Bless Janelle Monae for being able to use the size of her stage to spread that kind of warmth and tender mercy.
Edgefield Concerts on the Lawn, Portland, OR
The career trajectory of Janelle Monae has been awe-inspiring to watch. Starting as a Fritz Lang-jocking, genre-defying pop tourist (seriously, go back and listen to how little regard Monae has for sticking to one sonic direction on her debut The ArchAndroid), she’s progressed to the point where she’s more content to stay put, but has chosen to attack pop and R&B with laser focus. This year’s Dirty Computer finds Monae all but abandoning the android backstory that ran through her first two LPs while staying in it just enough to not-so-gently prod at topics of race, gender and sexuality in a way that gives the air of an outsider looking in. She’s come a long way since first playing Portland in support of Of Montreal in 2010, with her last show here being a free Wondaland Records showcase at the Roseland (capacity 1400). The fact that tickets for her Edgefield performance were gone within two hours of going on sale felt like a triumph to anyone who has been watching her since she was wholeheartedly performing as an androgynous cyborg.
The show focused almost entirely on Dirty Computer, with all 12 of its proper songs (excluding interludes “Jane’s Dream” and “Stevie’s Dream”) played over the course of the show and attention given to the singles from her two previous records. This always feels like a consequence of the “big pop tour”; when you realize that the performance you’re getting is to help sell the album, there’s just no time to explore a segment from The ArchAndroid or Electric Lady, outside of playing “Q.U.E.E.N.” and, mercifully, “Tightrope.” Monae knows damn well that Dirty Computer is a dynamite album, and holds herself on stage like someone who is confident bordering on smoldering. She barely appears to break a sweat or lose her breath at any point, a great part of the pop performance illusion.
The looseness of a live rock show can be splendid, but shows like Monae’s are a reminder that tightness is also a virtue. What’s fortunate about tours like this one is that the artist is so well-versed in the show’s beats and rhythms that everything is impeccably timed. Monae had license to go huge with the stage production of the Dirty Computer experience, but instead she kept things stripped back – just her, a huge white staircase, a flawlessly dressed band (playing white synthesizers, naturally), four backup dancers and three massive screens used solely for flat colors and shots of Monae in any of her ever-shifting costumes–and, finally, the crowd. Whenever an artist like Monae has the audacity to perform a show devoid of over-the-top, theatrical flourishes, it feels like a taunt: “I know that my work is good, and I don’t need to do anything to distract from that.” There was still dazzle for miles, with her backup dancers in glorious lockstep throughout the show. The downside is that each song’s performance replicated the album version well enough that they ended up feeling stifled. One can only hope for a future club tour where she lets these songs breathe and grow past their choreographed limits.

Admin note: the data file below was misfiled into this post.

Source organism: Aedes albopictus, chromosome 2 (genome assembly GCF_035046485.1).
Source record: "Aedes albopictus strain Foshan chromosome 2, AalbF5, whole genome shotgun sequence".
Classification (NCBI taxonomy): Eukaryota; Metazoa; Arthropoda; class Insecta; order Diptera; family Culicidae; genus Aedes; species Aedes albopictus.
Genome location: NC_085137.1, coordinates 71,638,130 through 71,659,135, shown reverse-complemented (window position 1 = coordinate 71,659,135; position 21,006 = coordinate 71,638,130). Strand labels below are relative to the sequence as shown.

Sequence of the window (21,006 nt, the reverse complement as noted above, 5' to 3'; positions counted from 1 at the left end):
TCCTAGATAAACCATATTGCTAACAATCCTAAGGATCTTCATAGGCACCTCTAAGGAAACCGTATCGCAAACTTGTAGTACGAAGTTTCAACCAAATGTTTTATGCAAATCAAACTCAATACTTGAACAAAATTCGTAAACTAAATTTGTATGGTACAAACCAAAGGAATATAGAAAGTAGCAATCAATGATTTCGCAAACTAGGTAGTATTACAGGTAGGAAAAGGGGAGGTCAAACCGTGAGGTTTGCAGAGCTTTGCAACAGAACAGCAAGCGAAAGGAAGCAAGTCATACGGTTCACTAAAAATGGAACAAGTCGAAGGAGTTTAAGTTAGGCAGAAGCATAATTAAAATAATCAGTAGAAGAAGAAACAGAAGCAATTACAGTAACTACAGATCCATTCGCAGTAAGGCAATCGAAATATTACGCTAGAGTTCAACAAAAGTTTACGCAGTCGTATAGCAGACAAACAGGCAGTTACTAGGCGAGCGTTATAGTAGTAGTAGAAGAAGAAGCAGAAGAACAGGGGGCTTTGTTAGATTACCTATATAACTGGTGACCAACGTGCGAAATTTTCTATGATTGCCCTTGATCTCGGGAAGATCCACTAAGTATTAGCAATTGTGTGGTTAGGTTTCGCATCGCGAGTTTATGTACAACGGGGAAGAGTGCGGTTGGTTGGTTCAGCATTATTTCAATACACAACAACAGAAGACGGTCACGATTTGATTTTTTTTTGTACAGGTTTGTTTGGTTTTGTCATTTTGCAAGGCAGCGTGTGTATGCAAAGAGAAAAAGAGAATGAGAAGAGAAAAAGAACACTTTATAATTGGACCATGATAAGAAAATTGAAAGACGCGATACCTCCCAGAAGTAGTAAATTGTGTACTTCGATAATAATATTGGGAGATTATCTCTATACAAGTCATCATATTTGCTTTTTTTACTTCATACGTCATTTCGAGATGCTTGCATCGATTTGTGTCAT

There was an electricity in the air that I’ve never experienced at Edgefield before, and a lot of this has to do with Monae. She recently came out as pansexual, and with this show taking place smack dab in the middle of Pride Month, it was easy for any queer person in the crowd – present company included – to feel an overwhelming sense of inclusion and embrace, the type that you don’t necessarily get to experience every day. I’m a grown person, but one can imagine how it might have felt for any young, queer person of color to be in the presence of someone like Monae, who has so deftly worked to break down social precepts to the degree that her coming out felt almost like a foregone conclusion – it’s a trait she’s always owned. Pop shows can often serve fake moments of empowerment through bland and indirect speeches, but when she took the mic to comment on the power of being allowed to be yourself, while waving a trans pride flag she was given by someone in the audience, it was clear that this was not that: this was something everyone in the crowd – queer or not – could embrace. Truly, bless Janelle Monae for being able to use the size of her stage to spread that kind of warmth and tender mercy – it’s a message we need right now.